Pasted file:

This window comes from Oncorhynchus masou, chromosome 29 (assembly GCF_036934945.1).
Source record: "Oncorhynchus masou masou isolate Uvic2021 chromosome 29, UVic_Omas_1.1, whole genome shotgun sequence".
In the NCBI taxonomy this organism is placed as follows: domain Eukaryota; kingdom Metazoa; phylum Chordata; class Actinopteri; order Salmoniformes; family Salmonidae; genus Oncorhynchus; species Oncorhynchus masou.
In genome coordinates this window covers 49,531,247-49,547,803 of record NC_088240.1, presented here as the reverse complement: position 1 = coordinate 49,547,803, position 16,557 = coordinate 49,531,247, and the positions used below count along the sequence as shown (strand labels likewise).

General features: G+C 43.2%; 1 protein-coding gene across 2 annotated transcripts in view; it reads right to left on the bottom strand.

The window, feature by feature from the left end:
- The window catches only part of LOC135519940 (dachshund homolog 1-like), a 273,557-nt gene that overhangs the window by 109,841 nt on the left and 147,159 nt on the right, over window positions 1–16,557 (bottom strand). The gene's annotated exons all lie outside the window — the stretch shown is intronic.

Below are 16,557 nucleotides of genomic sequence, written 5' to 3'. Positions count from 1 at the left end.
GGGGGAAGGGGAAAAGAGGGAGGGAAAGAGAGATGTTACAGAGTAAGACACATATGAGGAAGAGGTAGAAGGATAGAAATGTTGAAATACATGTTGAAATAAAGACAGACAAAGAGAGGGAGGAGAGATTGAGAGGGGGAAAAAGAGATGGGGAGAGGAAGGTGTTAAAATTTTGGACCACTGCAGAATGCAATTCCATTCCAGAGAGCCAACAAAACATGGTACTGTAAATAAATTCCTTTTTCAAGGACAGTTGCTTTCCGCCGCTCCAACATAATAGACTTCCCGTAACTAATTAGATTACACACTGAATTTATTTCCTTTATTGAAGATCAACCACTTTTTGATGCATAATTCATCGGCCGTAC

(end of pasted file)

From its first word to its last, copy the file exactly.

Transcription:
This window comes from Oncorhynchus masou, chromosome 29 (assembly GCF_036934945.1).
Source record: "Oncorhynchus masou masou isolate Uvic2021 chromosome 29, UVic_Omas_1.1, whole genome shotgun sequence".
In the NCBI taxonomy this organism is placed as follows: domain Eukaryota; kingdom Metazoa; phylum Chordata; class Actinopteri; order Salmoniformes; family Salmonidae; genus Oncorhynchus; species Oncorhynchus masou.
In genome coordinates this window covers 49,531,247-49,547,803 of record NC_088240.1, presented here as the reverse complement: position 1 = coordinate 49,547,803, position 16,557 = coordinate 49,531,247, and the positions used below count along the sequence as shown (strand labels likewise).

General features: G+C 43.2%; 1 protein-coding gene across 2 annotated transcripts in view; it reads right to left on the bottom strand.

The window, feature by feature from the left end:
- The window catches only part of LOC135519940 (dachshund homolog 1-like), a 273,557-nt gene that overhangs the window by 109,841 nt on the left and 147,159 nt on the right, over window positions 1–16,557 (bottom strand). The gene's annotated exons all lie outside the window — the stretch shown is intronic.

Below are 16,557 nucleotides of genomic sequence, written 5' to 3'. Positions count from 1 at the left end.
GGGGGAAGGGGAAAAGAGGGAGGGAAAGAGAGATGTTACAGAGTAAGACACATATGAGGAAGAGGTAGAAGGATAGAAATGTTGAAATACATGTTGAAATAAAGACAGACAAAGAGAGGGAGGAGAGATTGAGAGGGGGAAAAAGAGATGGGGAGAGGAAGGTGTTAAAATTTTGGACCACTGCAGAATGCAATTCCATTCCAGAGAGCCAACAAAACATGGTACTGTAAATAAATTCCTTTTTCAAGGACAGTTGCTTTCCGCCGCTCCAACATAATAGACTTCCCGTAACTAATTAGATTACACACTGAATTTATTTCCTTTATTGAAGATCAACCACTTTTTGATGCATAATTCATCGGCCGTAC